En este punto de su investigación, el profesor Gould tiene dos cadenas de pseudo-nucleótidos que son particularmente interesantes, y querría saber la mínima cantidad de mutaciones que debe sufrir la primera de ellas para transformarse en la otra. ¿Pueden ayudarlo?
There is a fundamental and unchanging characteristic shared by all life on Earth, from the tiniest microbe to whales, dinosaurs and human beings: DNA. This is the only known mechanism for the transmission and replication of genetic information, which poses one of the most important questions in modern biology: is DNA the only way to encode this information, or are there other possible mechanisms?

Professor Gould is a theoretical exobiologist whose research considers the possibility of the existence of extra-terrestrial life not having its genetic information encoded as DNA. Presently, he is developing a model based on the encoding of genetic information in the form of a chain of pseudo-nucleotides, which we will represent with the characters 'b', 'd', 'o', 'p', 'q', 'v', 'w' and 'x'. Each pseudo-nucleotide has a conjugate: 'o', 'v', 'w' and 'x' are each its own conjugate, whereas 'b' is the conjugate of 'd', 'p' is the conjugate of 'q', and conversely 'd' is the conjugate of 'b' and 'q' is the conjugate of 'p'.

In the model developed by professor Gould, an organism can suffer a mutation starting from a given position in its pseudo-nucleotide chain, resulting in the inversion and conjugation of the second part of said chain. Specifically, if the original pseudo-nucleotide chain is a[1] a[2] ... a[N] and the mutation occurs starting from position i, the resulting pseudo-nucleotide chain is a[1] a[2] ... a[i-1] ã[N] ã[N-1] ... ã[i+1] ã[i], where ã[k] represents the conjugate of the pseudo-nucleotide originally at position k.

As it evolves, an organism may suffer many mutations in this manner, the only restriction being that successive mutations should occur starting from positions which are ever closer to the end of the pseudo-nucleotide chain. For example, the chain "bdopqvwx" can suffer a mutation starting from position 3 resulting in the chain "bdxwvpqo", and after that another mutation starting from position  7 giving thus the chain "bdxwvpop", but these two mutations couldn't have occurred the other way around.

At this point in his research, professor Gould has two pseudo-nucleotide chains which are particularly interesting, and he would like to know the minimum number of mutations the first of them must suffer in order to become the second one. Can you help him?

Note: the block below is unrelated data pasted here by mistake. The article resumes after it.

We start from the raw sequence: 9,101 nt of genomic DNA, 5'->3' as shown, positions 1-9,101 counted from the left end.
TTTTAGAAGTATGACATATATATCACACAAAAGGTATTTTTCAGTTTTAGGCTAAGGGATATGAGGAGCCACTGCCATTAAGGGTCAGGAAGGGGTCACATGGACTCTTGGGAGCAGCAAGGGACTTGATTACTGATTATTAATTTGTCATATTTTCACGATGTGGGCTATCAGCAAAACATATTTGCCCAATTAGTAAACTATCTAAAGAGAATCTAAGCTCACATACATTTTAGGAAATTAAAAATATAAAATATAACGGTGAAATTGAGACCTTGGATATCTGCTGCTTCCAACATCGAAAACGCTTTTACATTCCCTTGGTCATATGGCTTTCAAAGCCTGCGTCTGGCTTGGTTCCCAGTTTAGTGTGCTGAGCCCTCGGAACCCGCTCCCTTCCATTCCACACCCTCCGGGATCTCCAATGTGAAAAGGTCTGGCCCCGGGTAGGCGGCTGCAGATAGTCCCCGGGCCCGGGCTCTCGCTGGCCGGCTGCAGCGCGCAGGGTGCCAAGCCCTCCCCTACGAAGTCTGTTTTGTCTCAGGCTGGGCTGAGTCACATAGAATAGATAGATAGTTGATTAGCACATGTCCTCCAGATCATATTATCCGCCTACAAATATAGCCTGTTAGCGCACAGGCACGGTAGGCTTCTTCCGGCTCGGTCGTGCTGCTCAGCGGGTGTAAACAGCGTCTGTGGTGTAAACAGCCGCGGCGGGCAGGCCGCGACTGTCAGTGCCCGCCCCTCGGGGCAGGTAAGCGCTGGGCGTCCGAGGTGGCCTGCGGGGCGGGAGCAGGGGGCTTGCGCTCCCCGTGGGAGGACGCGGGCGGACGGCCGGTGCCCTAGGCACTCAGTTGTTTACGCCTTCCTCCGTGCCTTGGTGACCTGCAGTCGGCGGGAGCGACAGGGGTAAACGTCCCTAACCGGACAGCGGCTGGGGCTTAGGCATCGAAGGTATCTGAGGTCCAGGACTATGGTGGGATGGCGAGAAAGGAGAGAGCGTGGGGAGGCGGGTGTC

Input specification

The first line contains an integer N, representing the length of both pseudo-nucleotide chains to be analyzed (1 <= N <= 1000). Each of the following two lines contains a string of N characters 'b''d''o''p''q''v''w' and 'x', representing a pseudo-nucleotide chain.
La primera línea contiene un entero N, que representa la longitud de las dos cadenas de pseudo-nucleótidos a ser analizadas (1 <= N <= 1000). Cada una de las siguientes dos líneas contiene una cadena de N caracteres 'b', 'd', 'o', 'p', 'q', 'v', 'w' y 'x', representando una cadena de pseudo-nucleótidos.
The first line contains an integer N, representing the length of both pseudo-nucleotide chains to be analyzed (1 <= N <= 1000). Each of the following two lines contains a string of N characters 'b''d''o''p''q''v''w' and 'x', representing a pseudo-nucleotide chain.

Output specification

Print one line containing an integer representing the minimum number of mutations the first chain in the input should suffer in order to become the second one. If this is not possible, print the number -1.
Imprimir en la salida una línea conteniendo un entero que representa la mínima cantidad de mutaciones que debe sufrir la primera cadena de la entrada para transformarse en la segunda. De no ser posible esto, imprimir el número -1.
The first line contains an integer N, representing the length of both pseudo-nucleotide chains to be analyzed (1 <= N <= 1000). Each of the following two lines contains a string of N characters 'b''d''o''p''q''v''w' and 'x', representing a pseudo-nucleotide chain.

Sample input

8
bdopqvwx
bdxwvpop

Sample output

2

Hint(s)

Sample input #2
5
bdopq
bdopq

Sample output #2
0

Sample input #3
10
ddbbddbbdd
bbddbbddbb

Sample output #3
1

Sample input #4
13
opoqpvbdxwwbp
vwpopvxxbdpqq

Sample output #4
-1
Sample input #2
5
bdopq
bdopq

Sample output #2
0

Sample input #3
10
ddbbddbbdd
bbddbbddbb

Sample output #3
1

Sample input #4
13
opoqpvbdxwwbp
vwpopvxxbdpqq

Sample output #4
-1
Sample input #2
5
bdopq
bdopq

Sample output #2
0

Sample input #3
10
ddbbddbbdd
bbddbbddbb

Sample output #3
1

Sample input #4
13
opoqpvbdxwwbp
vwpopvxxbdpqq

Sample output #4
-1